If you already know the location of the dock, you easily can move a window to the side of the screen allowing for the size of the dock. First lets get some screen data:
This will give you the width of the dock and if you know the dock is on the right side of the screen and you want to move the window far right:
If the dock is on the right and you want to move a window to the left:
If the dock is on the left and you want to move the window to the far left:
If the dock is on the left and you want to move the window to the far right:
zoomalign works with the bottom dock then to move a window to the top or bottom of the screen you would just use
zoomalign in the normal way.
But what if you don’t know where the dock is set at the moment. Here is a sneaky way to get that info from the the dock preference .plist file. That file is a binary file and we need to get the information from the xml version of that file. The unix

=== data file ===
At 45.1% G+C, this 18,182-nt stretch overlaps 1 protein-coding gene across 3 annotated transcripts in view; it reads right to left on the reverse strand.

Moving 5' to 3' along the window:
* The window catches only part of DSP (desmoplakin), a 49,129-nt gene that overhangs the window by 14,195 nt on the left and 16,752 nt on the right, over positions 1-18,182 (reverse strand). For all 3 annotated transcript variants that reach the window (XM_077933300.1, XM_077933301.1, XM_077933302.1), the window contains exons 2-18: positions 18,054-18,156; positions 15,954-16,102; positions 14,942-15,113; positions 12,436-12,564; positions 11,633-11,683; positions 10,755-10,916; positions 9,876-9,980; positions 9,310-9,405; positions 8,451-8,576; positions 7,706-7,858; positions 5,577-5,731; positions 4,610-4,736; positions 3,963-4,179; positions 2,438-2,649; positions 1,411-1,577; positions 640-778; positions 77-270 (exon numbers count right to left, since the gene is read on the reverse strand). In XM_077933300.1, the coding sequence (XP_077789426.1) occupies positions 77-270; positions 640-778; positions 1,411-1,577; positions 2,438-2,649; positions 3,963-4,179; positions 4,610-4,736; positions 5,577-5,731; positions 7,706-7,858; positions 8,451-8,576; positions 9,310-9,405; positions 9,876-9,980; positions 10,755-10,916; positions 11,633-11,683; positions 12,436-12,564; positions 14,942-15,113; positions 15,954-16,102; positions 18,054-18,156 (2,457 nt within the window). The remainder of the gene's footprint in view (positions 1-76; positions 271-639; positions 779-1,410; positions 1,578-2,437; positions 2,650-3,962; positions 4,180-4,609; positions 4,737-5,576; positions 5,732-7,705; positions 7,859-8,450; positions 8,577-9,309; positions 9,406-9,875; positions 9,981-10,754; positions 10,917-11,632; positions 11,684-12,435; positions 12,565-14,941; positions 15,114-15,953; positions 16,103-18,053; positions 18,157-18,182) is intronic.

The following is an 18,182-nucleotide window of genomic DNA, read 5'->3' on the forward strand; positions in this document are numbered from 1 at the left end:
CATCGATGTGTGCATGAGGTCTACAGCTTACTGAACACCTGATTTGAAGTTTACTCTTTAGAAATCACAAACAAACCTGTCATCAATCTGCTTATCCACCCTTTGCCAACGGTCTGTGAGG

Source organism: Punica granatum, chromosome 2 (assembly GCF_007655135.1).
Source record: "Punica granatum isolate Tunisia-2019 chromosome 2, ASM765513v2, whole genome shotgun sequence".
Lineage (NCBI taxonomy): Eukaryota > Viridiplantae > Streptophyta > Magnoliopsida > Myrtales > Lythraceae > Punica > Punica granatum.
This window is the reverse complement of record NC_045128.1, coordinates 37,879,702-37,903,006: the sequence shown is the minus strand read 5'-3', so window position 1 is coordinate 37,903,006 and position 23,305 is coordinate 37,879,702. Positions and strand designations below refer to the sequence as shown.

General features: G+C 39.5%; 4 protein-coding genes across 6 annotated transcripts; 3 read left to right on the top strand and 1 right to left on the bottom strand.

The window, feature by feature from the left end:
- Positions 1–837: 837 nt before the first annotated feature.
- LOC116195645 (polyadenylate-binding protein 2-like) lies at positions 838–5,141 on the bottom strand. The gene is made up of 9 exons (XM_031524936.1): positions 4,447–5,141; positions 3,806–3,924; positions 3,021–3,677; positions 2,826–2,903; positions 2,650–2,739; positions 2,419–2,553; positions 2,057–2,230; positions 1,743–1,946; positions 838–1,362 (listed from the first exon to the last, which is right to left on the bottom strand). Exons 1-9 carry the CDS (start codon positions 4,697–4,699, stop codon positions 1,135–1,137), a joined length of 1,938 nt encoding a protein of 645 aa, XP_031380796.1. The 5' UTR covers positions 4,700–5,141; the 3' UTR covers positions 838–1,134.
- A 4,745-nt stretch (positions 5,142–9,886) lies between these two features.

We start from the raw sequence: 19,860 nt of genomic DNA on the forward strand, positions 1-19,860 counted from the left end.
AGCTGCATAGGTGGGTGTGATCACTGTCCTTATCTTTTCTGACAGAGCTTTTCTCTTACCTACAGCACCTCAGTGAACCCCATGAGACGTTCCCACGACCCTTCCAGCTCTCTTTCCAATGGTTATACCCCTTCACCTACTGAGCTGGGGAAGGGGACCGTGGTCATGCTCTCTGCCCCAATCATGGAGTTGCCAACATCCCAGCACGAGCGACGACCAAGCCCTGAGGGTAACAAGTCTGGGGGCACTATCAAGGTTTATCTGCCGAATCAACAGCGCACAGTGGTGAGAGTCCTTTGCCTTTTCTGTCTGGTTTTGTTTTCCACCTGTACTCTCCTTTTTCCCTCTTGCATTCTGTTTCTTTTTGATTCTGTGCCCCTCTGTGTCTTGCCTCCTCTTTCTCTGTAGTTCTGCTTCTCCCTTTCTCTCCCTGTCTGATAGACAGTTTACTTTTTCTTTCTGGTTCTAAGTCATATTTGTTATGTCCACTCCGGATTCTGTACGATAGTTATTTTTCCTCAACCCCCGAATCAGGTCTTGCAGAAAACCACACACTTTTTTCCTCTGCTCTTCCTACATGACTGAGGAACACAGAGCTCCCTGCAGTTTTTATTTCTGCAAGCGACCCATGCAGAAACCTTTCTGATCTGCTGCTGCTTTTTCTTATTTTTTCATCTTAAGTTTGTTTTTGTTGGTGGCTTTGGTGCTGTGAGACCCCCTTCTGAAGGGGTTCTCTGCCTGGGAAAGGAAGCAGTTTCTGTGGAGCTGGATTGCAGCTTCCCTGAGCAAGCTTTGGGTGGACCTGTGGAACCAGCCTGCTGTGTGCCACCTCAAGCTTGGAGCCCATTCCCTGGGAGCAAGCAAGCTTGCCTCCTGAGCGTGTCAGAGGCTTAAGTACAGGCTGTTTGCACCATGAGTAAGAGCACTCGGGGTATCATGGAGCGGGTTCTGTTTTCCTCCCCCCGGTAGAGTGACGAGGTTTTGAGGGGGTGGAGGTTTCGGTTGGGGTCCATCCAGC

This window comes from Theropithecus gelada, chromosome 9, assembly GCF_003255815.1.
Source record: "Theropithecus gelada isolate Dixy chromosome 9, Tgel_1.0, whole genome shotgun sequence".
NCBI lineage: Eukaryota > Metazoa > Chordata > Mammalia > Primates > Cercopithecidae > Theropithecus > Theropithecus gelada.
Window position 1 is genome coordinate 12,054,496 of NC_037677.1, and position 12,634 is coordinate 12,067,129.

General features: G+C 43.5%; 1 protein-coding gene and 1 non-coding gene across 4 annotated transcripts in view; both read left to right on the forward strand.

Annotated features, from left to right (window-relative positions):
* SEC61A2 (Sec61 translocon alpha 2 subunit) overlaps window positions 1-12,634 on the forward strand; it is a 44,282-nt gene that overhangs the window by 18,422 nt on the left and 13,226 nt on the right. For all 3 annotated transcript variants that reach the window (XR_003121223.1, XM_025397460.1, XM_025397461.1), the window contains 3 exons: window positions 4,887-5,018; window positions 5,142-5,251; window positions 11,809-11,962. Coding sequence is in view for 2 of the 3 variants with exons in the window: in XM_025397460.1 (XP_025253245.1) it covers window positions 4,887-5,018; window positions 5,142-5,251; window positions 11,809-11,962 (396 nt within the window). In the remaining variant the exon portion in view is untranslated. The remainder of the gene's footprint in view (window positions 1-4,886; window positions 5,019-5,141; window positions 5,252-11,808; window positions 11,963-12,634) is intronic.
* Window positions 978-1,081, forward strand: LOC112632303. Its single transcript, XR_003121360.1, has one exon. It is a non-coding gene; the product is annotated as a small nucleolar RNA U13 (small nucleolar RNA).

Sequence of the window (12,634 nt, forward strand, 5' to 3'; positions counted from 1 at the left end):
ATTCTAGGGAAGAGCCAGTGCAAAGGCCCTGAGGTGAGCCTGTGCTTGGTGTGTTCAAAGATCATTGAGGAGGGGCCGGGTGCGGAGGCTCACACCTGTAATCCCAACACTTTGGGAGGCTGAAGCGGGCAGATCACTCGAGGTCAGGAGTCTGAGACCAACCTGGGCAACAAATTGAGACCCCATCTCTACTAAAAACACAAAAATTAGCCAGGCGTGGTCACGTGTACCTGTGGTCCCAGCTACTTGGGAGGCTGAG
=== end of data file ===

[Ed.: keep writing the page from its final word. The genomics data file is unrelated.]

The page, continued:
plutil command will help us here. We first use a
shellscript command to convert the .plist file to xlm, then load it to a variable and then immediately reconvert it back to binary. Once we have the xml version in a variable we can parse out the location of the dock by checking the “orientation” tag. Having this info we can run whichever of the above lines of code we need. Here is the code to get the dock location:
shellscript ||| plutil -convert xml1 $«x»$|||,y
shellscript ||| plutil -convert binary1 $«x»$|||,y
If you want to move a window to the top or bottom of the screen as well as to either side, you would first use the top or bottom code and then follow with the appropriate side code. Of course the easiest option is to simply wait to see if Apple ever fixes the [NSScreen visibleFrame] problem.